Always tired? This is why.
Who hasn't experienced it: the alarm clock rings, you can hardly open your eyes and press snooze again. The leaden tiredness after lunch despite an espresso and nodding off in front of the TV in the evening. But what happens when tiredness accompanies you throughout the day? When should you go to the doctor and what are the possible reasons for the constant fatigue?
Chronic fatigue syndrome (CFS) describes the condition of permanently being tired and is relatively rarely diagnosed. Despite little physical exertion, those affected are often plagued by extreme exhaustion. This goes so far that even a short walk or minimal exertion is not possible. Chronic tiredness, on the other hand, is much more common. You can find out more about the reasons for fatigue and what you can do about it here.
Nocturnal breathing problems with sleep apnoea
Sleep apnoea refers to pauses in breathing during sleep. These pauses lead to short interruptions in sleep, but are not noticed by the person affected. The results of the episodic sleep interruptions is severe daytime sleepiness. To check whether you are affected by sleep apnoea, you can easily screen your breathing during sleep from home - for example, with https://apnoe-screening.ch.
Anemia due to iron deficiency
Another reason for chronic fatigue can be anaemia or iron deficiency. Iron produces red blood cells. Without these, the blood cannot supply the organs with enough oxygen. Other possible signs of anaemia are shortness of breath or paleness. Women, by the way, are much more at risk of developing an iron deficiency than men because of menstruation - a ferritin lab test - the parameter used to check for iron deficiency - can provide clarity.
Vitamin D deficiency & "Spring fatigue“
Between November and February, the UV radiation in our regions is no longer sufficient for the body to produce its own vitamin D. Low vitamin D levels can lead to persistent sleepiness. In the first months of spring, the constant fatigue is also known as "spring fatigue". The reason for this is not only insufficient vitamin D in the body but also the imbalance of two hormones: serotonin and melatonin. The body needs about two to four weeks to get used to the new season and to establish a new hormonal balance. If the fatigue lasts longer, a visit to the doctor is advisable. You can also check your vitamin D level with a lab test.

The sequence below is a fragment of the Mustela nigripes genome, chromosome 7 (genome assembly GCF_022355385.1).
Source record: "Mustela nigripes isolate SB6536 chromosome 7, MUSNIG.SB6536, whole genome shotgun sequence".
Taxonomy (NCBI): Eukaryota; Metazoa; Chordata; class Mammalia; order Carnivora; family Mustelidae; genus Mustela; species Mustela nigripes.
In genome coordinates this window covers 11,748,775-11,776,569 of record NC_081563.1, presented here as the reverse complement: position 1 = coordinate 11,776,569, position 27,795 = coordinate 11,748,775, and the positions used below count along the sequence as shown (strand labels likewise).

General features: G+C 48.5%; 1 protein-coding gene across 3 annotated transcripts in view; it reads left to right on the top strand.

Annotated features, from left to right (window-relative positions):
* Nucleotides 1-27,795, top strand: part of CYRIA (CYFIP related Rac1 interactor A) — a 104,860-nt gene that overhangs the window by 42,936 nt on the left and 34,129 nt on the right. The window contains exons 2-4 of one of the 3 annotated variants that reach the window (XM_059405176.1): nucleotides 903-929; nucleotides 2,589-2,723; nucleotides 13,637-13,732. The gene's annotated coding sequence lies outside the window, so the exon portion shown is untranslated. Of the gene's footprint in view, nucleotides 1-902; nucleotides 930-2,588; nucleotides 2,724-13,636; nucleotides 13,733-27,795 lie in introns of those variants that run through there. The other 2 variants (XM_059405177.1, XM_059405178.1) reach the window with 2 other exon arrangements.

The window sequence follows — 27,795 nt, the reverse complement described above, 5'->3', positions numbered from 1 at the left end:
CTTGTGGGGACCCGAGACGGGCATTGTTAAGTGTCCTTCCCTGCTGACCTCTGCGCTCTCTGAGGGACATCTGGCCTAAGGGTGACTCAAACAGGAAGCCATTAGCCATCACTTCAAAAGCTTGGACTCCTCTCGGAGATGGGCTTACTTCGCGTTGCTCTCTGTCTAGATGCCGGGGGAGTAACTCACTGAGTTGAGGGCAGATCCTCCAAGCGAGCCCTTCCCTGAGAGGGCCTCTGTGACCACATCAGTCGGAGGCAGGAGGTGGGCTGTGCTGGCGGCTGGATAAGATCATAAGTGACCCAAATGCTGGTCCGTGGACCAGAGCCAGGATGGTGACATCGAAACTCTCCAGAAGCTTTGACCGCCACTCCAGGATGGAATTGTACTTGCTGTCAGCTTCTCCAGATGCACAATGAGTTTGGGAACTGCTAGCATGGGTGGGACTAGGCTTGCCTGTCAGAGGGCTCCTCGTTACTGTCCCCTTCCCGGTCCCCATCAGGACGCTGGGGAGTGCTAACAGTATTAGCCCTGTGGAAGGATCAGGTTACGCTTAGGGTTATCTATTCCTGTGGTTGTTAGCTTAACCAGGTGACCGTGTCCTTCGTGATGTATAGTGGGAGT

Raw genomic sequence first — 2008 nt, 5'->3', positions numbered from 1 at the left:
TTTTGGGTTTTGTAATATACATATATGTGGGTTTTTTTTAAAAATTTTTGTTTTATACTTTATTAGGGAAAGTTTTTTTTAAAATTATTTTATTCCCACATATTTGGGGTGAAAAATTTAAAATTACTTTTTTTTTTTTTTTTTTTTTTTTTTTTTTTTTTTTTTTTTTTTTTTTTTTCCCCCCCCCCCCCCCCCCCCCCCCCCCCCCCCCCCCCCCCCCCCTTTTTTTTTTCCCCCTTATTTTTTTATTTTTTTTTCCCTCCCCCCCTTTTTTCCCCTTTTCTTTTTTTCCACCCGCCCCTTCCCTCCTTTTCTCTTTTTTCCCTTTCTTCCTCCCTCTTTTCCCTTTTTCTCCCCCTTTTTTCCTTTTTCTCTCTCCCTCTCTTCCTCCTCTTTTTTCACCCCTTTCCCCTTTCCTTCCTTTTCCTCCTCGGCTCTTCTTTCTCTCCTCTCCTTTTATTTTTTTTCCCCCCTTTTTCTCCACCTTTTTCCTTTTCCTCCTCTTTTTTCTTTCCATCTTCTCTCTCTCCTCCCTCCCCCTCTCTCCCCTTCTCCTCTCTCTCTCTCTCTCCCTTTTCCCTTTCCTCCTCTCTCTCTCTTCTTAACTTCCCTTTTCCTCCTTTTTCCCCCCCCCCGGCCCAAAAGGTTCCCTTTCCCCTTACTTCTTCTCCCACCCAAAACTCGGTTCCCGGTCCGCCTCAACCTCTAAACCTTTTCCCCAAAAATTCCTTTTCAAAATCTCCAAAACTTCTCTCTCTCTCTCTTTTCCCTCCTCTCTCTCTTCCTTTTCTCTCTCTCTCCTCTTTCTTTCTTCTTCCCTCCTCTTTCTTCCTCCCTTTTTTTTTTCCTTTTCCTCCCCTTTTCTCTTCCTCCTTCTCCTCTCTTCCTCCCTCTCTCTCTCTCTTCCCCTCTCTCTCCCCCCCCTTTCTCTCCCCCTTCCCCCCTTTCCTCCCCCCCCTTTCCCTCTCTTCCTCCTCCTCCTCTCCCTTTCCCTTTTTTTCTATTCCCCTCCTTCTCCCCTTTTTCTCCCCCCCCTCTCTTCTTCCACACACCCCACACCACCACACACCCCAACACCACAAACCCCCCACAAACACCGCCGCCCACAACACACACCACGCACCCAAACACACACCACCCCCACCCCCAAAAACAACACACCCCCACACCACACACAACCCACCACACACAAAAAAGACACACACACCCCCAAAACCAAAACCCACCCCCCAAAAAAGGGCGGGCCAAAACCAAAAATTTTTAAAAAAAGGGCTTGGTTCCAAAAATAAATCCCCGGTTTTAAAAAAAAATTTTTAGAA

Issues with liver or kidneys
Typical accompanying symptoms of liver and kidney diseases are fatigue and a drop in fitness. Doctors often refer to fatigue as the "pain of the liver". Impending kidney impairment is also sometimes manifested by poor performance and fatigue. Both liver and kidney function can be checked with a lab test. If there is reason to believe that the liver and kidneys may be damaged, a visit to the doctor is urgently recommended.
In the case of an underactive thyroid gland, a deficiency of thyroid hormones occurs in the body. This hormone deficiency slows down all metabolic processes in the body and reduces performance. Tiredness and fatigue are often the result. Affected people often feel low on energy and depressed. An overactive thyroid gland can also indirectly lead to fatigue: When the thyroid gland overdoes it, we sleep poorly. To check if your thyroid is not working as it should, it is best to do a lab test.